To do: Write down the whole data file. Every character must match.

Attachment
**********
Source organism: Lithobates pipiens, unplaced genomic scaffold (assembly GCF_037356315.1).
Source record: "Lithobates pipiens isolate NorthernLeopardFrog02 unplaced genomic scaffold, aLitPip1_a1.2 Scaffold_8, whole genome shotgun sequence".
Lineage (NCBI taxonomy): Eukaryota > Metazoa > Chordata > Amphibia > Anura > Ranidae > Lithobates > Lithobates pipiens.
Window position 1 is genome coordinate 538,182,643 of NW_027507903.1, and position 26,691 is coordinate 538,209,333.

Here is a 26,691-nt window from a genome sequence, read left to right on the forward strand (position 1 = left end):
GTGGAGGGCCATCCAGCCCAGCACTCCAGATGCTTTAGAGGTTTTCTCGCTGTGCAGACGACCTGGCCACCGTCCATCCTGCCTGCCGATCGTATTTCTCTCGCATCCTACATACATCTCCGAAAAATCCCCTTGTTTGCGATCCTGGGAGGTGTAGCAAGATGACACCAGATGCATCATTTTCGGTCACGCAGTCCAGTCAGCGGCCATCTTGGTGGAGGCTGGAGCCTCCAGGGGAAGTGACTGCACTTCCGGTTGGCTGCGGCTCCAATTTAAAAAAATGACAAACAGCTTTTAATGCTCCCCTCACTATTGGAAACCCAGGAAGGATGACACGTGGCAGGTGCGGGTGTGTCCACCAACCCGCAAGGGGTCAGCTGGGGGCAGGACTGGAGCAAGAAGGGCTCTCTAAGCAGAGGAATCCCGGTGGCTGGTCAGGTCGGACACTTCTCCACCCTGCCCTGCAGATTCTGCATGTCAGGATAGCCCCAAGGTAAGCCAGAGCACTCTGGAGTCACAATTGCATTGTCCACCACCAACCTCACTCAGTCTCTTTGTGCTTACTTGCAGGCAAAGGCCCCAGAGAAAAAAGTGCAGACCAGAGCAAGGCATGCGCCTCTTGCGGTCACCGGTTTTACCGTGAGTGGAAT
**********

Source organism: Lithobates pipiens, unplaced genomic scaffold (assembly GCF_037356315.1).
Source record: "Lithobates pipiens isolate NorthernLeopardFrog02 unplaced genomic scaffold, aLitPip1_a1.2 Scaffold_8, whole genome shotgun sequence".
Lineage (NCBI taxonomy): Eukaryota > Metazoa > Chordata > Amphibia > Anura > Ranidae > Lithobates > Lithobates pipiens.
Window position 1 is genome coordinate 538,182,643 of NW_027507903.1, and position 26,691 is coordinate 538,209,333.

Here is a 26,691-nt window from a genome sequence, read left to right on the forward strand (position 1 = left end):
GTGGAGGGCCATCCAGCCCAGCACTCCAGATGCTTTAGAGGTTTTCTCGCTGTGCAGACGACCTGGCCACCGTCCATCCTGCCTGCCGATCGTATTTCTCTCGCATCCTACATACATCTCCGAAAAATCCCCTTGTTTGCGATCCTGGGAGGTGTAGCAAGATGACACCAGATGCATCATTTTCGGTCACGCAGTCCAGTCAGCGGCCATCTTGGTGGAGGCTGGAGCCTCCAGGGGAAGTGACTGCACTTCCGGTTGGCTGCGGCTCCAATTTAAAAAAATGACAAACAGCTTTTAATGCTCCCCTCACTATTGGAAACCCAGGAAGGATGACACGTGGCAGGTGCGGGTGTGTCCACCAACCCGCAAGGGGTCAGCTGGGGGCAGGACTGGAGCAAGAAGGGCTCTCTAAGCAGAGGAATCCCGGTGGCTGGTCAGGTCGGACACTTCTCCACCCTGCCCTGCAGATTCTGCATGTCAGGATAGCCCCAAGGTAAGCCAGAGCACTCTGGAGTCACAATTGCATTGTCCACCACCAACCTCACTCAGTCTCTTTGTGCTTACTTGCAGGCAAAGGCCCCAGAGAAAAAAGTGCAGACCAGAGCAAGGCATGCGCCTCTTGCGGTCACCGGTTTTACCGTGAGTGGAAT